The Secret to Getting Out of a Rut & Into Living Your Most Vibrant, Authentic Life

Do you feel stuck? In part 4 of this kriya yoga series, yoga teacher Laura Riley shares three stages of svadhyaya practice to help you live life as who you truly are.

When our spiritual lives and day-to-day actions are out of sync, we lose the ability to intuit. Yes, intuit as a verb. (As Deepak Chopra said, “There are no nouns in this alive universe.”) The less we intuit, the more disconnected we are from our selves, and the more inert we feel. The solution to this is internal activism, a practice of many parts including svadhyaya, or self-study.

Svadhyaya is one of the components of kriya yoga, the yoga of action.

I think of svadhyaya as a differentiating factor (that and the breath) between exercising and practicing asana. In asana, you move in ways that stretch and tone your body. That alone is a healthy endeavor but doesn’t give you any insight about your physical, emotional, or mental wellbeing. If, however, you pay attention to how your body, breath, and mood feel as you’re moving through asanas—or at least compare the beginning versus the end of practice—that is yoga. It is yoga because you are studying the self, noticing how choices and movements affect you, and perhaps even feeling gratitude in the process.

What If You Tried These 3 Tips to Grow Into the Best Version of Yourself?

If you want to reach your full potential, Baron Baptiste suggests starting with self-inquiry.

Want to unlock an unexpected world of possibility in your practice—and your life? Then Yoga Journal’s upcoming course The Power of Play Bootcamp is for you. Baron Baptiste—veteran yoga teacher and founder of the Baptiste Institute and Baptiste Foundation—will lead you through four weeks of meditation, asana, and self-inquiry specifically designed to spark awakening and growth. Start the new year with a powerful perspective—and discover how to put it into action.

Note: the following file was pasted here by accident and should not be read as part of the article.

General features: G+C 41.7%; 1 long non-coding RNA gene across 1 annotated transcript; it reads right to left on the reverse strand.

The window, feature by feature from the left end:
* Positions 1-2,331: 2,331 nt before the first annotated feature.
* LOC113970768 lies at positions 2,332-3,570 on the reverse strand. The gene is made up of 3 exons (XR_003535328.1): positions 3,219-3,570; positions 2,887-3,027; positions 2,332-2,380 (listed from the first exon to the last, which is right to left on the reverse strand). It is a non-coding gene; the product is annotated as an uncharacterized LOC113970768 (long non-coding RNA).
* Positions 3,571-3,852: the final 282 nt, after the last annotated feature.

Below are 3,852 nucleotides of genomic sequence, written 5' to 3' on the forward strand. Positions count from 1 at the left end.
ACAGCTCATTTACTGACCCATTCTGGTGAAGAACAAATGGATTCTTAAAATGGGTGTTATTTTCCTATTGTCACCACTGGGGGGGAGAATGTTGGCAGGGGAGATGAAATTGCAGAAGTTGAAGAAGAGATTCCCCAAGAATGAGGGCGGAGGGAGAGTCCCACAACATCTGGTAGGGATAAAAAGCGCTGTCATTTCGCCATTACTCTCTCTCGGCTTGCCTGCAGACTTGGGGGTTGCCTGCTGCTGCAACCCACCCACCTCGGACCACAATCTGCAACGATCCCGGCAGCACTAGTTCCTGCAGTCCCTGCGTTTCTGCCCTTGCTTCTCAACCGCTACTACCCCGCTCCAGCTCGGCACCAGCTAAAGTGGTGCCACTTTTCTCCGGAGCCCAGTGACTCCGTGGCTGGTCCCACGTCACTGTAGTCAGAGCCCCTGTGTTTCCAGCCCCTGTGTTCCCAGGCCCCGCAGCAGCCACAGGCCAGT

The act of being open to discovering something you haven’t seen before is the first step in turning your life into something greater. But you have to know where to look. The best place is within. I call this “inquiry,” or svadhyaya in Sanskrit. Your willingness to discover yourself also acknowledges that you haven’t arrived and that there is more to learn. As B.K.S. Iyengar said, “The minute you think you’ve arrived, you get squashed like a bug.”

Inquiry can bring about empowering and permanent shifts in your quality of life, health, and being. That’s the work that we focus on in my new course The Power of Play Bootcamp.

I’ve learned that it’s good to remember that there is always more to learn and more to discover about who I am—my strengths, my gifts, my flaws, my fears, my pain, and my compulsions. I’ve seen that the instant I become filled up with my “knowingness” and know-how about something I tend to get stuck.

Sometimes, too, if you’re anything like me, you might get caught up in self-destructive patterns. But if we can see those patterns clearly for what they are and unlock the unresolved past, then it’s possible for that old energy to disintegrate in the light of our awareness. Then it begins to lose its grip on us and wither away. There is tremendous power in just knowing what is going on within—not so you can “work on your stuff,” but so you can begin to integrate it, shine light on it, heal it, and ultimately release it. If there is something or someone to forgive, you can open up to doing that work in yourself and creating a new way.